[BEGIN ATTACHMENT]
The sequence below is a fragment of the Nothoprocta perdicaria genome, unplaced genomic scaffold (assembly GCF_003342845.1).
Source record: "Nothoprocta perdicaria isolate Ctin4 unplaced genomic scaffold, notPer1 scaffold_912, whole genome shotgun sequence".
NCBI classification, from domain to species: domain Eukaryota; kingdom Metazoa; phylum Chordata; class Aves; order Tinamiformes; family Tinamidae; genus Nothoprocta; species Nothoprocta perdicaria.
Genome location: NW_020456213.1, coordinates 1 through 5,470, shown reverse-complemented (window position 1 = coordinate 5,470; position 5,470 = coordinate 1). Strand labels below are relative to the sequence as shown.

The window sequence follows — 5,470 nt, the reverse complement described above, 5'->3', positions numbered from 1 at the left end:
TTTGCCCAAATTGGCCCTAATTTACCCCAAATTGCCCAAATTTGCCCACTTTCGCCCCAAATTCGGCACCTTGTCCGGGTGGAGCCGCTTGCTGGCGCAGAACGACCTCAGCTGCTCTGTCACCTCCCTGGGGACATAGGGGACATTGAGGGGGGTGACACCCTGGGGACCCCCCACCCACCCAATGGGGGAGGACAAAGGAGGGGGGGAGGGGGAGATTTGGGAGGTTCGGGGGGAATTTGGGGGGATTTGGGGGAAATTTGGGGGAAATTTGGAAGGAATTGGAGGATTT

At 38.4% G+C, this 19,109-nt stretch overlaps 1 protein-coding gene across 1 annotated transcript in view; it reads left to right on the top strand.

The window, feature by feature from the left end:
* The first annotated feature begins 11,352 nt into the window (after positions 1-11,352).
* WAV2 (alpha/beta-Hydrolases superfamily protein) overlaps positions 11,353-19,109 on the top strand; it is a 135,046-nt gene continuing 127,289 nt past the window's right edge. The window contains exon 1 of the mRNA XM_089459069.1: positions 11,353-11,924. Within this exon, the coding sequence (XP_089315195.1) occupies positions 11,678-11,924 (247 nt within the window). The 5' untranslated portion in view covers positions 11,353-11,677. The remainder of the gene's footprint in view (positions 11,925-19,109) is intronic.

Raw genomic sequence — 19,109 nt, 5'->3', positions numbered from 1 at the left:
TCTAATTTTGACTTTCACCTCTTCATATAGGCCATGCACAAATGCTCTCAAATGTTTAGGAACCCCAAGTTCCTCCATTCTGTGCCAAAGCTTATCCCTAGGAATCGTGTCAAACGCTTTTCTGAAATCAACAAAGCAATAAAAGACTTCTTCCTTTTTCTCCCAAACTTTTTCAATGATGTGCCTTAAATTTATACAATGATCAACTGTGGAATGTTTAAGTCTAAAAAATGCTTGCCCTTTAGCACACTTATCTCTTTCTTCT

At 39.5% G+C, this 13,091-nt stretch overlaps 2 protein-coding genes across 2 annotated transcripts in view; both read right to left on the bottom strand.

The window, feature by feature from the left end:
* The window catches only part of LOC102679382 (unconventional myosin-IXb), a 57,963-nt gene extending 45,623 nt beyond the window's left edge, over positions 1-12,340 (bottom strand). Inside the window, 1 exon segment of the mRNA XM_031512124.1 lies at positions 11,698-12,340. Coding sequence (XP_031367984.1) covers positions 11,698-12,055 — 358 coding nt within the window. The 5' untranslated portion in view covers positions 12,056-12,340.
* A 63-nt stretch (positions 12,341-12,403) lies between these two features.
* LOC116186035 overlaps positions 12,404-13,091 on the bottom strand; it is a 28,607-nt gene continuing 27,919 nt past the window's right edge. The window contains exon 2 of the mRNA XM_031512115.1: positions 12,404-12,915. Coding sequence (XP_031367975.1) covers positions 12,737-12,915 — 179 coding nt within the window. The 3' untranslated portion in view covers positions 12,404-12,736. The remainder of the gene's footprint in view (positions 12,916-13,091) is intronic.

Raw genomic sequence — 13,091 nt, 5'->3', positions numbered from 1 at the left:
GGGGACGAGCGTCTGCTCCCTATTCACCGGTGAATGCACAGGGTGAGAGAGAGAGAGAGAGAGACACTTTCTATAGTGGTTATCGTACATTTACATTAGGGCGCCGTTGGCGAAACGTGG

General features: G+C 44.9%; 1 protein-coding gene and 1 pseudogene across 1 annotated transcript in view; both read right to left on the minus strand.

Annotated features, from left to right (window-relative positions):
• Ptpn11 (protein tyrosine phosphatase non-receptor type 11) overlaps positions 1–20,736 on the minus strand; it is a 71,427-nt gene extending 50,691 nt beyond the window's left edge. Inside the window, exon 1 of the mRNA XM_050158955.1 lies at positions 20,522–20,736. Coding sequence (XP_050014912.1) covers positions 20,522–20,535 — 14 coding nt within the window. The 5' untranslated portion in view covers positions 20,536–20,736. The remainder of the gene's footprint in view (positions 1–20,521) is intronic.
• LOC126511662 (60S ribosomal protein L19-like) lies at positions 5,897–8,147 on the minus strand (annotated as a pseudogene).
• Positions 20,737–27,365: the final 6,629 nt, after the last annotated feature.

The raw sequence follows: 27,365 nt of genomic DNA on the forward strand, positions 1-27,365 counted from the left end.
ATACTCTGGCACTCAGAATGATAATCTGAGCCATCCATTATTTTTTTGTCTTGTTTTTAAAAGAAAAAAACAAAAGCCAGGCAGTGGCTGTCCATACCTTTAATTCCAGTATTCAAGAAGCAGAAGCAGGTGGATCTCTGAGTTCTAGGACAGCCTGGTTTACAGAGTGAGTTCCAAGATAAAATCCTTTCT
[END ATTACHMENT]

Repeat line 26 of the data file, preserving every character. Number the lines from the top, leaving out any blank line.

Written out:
ATACTCTGGCACTCAGAATGATAATCTGAGCCATCCATTATTTTTTTGTCTTGTTTTTAAAAGAAAAAAACAAAAGCCAGGCAGTGGCTGTCCATACCTTTAATTCCAGTATTCAAGAAGCAGAAGCAGGTGGATCTCTGAGTTCTAGGACAGCCTGGTTTACAGAGTGAGTTCCAAGATAAAATCCTTTCT